An update on the Honeywell Farms project

Last week, I started a project involving a dairy and produce crate from Honeywell Farms, a New York City-based agricultural produce center.

I disassembled the original crate, removed as much of the old battleship grey paint as possible, and cleaned the front with soapy water.

Now for the next steps.

I took some of the leftover boards from the crate and used them as backers for the panels.  Some super-strong Titebond wood glue to keep everything together, followed by some powerful hinge clamps around the perimeter of the board.

Now comes the next part of the project.  There’s a lot of wear and tear on this sign, and some of the blue lettering and marking has worn away – partially from age, partially from the paint smears.  I need to touch this up here and there.

And by “touch up here and there,” I mean using some Rustoleum bright blue paint on fine brushes to fix things up a smidge.

Oh, and I also added more clamps.

As you can see from the photo on the right, the logo now has a shine in the sunlight.  This is cool.  I traced the entire outline of the logo, the vertical display lines, and anything else that needed a touch-up tweak.  Now I let this dry.

While working on this project, I wanted to find out more about Honeywell Farms.  Some of my Facebook friends kindly sent me links that confirmed Honeywell Farms provided milk and dairy products throughout the New York City area, and later changed its name to Elmhurst Dairy in 1994.  Unfortunately, Elmhurst Dairy – the last remaining creamery based in the New York City Area – closed its doors in 2016.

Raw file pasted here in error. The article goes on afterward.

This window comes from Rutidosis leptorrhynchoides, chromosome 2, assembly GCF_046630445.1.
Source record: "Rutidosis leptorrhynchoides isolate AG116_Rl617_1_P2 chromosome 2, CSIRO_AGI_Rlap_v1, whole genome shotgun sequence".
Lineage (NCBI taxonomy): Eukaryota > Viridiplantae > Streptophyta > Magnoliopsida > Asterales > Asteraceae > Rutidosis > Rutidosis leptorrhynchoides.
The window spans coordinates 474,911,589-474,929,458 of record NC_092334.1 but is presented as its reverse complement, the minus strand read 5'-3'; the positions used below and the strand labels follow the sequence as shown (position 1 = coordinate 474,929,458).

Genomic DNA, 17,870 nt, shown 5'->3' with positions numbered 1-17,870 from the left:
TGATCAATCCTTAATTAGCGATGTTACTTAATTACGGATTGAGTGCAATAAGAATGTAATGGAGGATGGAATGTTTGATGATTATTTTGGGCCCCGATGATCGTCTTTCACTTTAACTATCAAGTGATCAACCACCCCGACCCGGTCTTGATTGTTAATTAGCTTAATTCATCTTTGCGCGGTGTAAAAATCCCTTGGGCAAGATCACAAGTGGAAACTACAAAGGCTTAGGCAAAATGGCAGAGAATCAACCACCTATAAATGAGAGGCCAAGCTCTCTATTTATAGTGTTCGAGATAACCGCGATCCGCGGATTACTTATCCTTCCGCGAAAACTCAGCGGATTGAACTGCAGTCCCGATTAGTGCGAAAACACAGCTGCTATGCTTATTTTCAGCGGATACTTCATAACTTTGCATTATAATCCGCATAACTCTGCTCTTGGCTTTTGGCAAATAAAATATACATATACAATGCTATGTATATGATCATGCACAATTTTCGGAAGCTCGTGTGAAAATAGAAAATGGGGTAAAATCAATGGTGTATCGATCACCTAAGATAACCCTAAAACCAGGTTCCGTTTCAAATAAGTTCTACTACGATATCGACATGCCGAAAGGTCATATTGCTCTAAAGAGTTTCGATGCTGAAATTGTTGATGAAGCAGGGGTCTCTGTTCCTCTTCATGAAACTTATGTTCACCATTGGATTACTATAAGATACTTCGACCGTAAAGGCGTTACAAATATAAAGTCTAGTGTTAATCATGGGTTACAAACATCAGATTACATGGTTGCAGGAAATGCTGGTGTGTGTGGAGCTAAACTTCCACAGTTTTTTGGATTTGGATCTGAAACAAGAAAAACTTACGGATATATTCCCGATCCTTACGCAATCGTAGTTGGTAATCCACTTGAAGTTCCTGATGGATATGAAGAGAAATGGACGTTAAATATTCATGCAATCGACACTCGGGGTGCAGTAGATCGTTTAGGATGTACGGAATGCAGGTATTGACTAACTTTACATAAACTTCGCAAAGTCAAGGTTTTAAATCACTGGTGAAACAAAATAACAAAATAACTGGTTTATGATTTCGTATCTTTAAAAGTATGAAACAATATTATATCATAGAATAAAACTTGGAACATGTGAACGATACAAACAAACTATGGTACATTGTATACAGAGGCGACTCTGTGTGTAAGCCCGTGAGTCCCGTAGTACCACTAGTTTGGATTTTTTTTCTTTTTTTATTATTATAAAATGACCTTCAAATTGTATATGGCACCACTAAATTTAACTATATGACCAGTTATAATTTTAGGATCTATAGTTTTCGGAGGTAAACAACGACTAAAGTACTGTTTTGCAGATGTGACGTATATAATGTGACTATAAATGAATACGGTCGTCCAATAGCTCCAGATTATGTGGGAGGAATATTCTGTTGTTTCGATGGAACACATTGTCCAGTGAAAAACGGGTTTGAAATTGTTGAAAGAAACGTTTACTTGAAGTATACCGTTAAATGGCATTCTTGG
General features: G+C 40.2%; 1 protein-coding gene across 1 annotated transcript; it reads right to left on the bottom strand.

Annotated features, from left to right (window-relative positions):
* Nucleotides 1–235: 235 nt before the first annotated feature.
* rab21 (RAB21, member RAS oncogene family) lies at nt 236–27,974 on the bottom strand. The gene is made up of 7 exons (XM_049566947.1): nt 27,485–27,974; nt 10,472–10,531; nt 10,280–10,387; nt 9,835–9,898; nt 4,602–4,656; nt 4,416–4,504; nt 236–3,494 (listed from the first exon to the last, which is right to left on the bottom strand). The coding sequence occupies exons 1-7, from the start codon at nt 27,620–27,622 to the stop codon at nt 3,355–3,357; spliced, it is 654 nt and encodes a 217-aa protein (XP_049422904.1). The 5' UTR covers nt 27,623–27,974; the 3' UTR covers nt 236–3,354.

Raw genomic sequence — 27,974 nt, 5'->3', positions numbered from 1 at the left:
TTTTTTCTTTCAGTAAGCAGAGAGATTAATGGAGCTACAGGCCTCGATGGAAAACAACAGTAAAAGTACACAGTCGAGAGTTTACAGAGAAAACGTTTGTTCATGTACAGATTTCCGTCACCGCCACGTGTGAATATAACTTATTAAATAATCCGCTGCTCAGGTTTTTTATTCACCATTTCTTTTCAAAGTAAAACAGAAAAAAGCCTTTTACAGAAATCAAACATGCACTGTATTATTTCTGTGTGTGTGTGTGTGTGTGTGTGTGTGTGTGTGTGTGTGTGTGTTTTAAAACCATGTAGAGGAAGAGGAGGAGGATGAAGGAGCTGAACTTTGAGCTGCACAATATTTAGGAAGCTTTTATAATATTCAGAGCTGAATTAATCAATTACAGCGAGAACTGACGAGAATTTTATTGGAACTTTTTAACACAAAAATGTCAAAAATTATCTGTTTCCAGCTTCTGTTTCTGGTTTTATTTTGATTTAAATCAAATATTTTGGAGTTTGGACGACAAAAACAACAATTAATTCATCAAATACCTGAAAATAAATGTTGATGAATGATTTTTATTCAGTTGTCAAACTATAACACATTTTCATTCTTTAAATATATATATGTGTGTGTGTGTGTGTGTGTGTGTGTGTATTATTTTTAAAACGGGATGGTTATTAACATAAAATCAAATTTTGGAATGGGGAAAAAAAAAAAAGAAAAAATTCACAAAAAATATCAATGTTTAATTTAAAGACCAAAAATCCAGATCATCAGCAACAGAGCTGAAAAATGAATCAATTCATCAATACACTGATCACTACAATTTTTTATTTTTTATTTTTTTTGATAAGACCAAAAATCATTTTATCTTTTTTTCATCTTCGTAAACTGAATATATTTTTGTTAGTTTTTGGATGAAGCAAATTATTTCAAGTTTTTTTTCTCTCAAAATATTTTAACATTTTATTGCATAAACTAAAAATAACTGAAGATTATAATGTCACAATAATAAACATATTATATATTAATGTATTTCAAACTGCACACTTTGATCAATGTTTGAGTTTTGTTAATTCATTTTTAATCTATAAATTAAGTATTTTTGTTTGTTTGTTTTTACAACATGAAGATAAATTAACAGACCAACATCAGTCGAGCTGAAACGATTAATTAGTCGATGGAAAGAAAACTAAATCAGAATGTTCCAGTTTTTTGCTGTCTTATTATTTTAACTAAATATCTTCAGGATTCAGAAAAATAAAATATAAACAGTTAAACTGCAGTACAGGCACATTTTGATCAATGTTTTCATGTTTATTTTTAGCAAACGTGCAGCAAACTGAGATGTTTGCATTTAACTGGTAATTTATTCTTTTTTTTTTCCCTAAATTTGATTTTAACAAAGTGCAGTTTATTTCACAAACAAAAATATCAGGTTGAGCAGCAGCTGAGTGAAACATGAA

Twenty-four hours after my glue-and-paint job, I removed the clamps.  Everything seemed well anchored.  And the paint felt cured.

Okay, now to add a nice protective coating.  Another trip to the store.  And this time, I picked up a wax compound that was a mixture of beeswax, carnauba wax and orange oil.  I rubbed the compound into the wooden slats, rubbing and working the mixture into the grain.  Half an hour later, I wiped away the excess.

And here’s the final results.  Say hello to my second “decorative crate art” piece, Honeywell Farms.

What do you think?  Nice little diversion of a project, eh?  From old broken crate to kinda-cool-looking folk art?

Yeah, this was a fun project.  And lately I’ve been doing a lot of these fun projects, even more so in the past two months than previously.

Jeez, I keep this up and next thing I know, I might have a woodworking show on the local PBS station.  Ha.